Due to the fact that the term virus – even though it’s factually not quite correct – has established itself as a synonym for malware, I will use the term “virus” for the rest of the article in order to preserve the legibility of this article. Thus, when I’m writing about virus protection, I am writing about the protection against all sorts of malicious software.

These days, the main job of a virus is not its spread anymore. Most of today’s viruses come in the shape of a Trojan horse and are custom-tailored to spy on a system from afar or remote control them. Or both.

Special case of an incident – the virus infection:

Security incidents in this contest are occurences in which the security and integrity of the services, the data or the infrastructure of a company are affected in a negative way. Reasons for these incidents can be targeted attacks or accidental tampering. Companies are constantly monitoring their IT-infrastructure with the intent to spot security compromises and reacting to them according to their criticality.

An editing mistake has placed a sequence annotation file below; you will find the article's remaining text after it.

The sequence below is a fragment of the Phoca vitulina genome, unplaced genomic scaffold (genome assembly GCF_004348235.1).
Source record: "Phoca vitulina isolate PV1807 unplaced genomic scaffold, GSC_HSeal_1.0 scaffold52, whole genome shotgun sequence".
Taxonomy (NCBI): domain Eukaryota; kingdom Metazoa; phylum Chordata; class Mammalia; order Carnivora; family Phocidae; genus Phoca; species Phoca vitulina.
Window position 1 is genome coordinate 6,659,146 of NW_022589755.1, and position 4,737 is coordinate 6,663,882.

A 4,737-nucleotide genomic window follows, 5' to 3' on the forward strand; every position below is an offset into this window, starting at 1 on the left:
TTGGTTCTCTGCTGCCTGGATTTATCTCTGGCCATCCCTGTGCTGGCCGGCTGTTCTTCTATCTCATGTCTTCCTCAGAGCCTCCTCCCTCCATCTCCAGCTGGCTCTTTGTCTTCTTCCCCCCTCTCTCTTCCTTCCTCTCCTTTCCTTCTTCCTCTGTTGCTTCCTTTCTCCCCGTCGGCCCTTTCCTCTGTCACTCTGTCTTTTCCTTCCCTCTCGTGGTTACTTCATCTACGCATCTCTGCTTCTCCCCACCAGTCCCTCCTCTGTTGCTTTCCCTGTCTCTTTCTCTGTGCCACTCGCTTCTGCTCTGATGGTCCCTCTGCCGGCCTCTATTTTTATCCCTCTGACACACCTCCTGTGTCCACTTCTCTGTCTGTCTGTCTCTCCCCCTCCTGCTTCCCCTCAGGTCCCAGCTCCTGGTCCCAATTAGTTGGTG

In this article you will find advice for the handling of the incidents known as viral attacks. We are focusing on reactive actions in case of emergency. However, this articles assumes that fundamental rules in case of an incident exist and are established.

Possible cases

The occurence of a virus in a corporate environment should be categorized, applying rankings regarding relevancy and potential effects as well as dangers. The following table gives an overview of the scenarios that make sense.

Malware Internal Effect Risk Action Procedure
1 New No Source of information (media, Vulnerability Database, Newsletter, …) Low Patternupdate required Active: Active initiation of a pattern update
2 New Yes An unknown virus appears in the company, no pattern file available, AV-Console/Scanner does not sound the alarms, damage/spread in process Acute Contain damage and spread Reactive: Acute measures according to article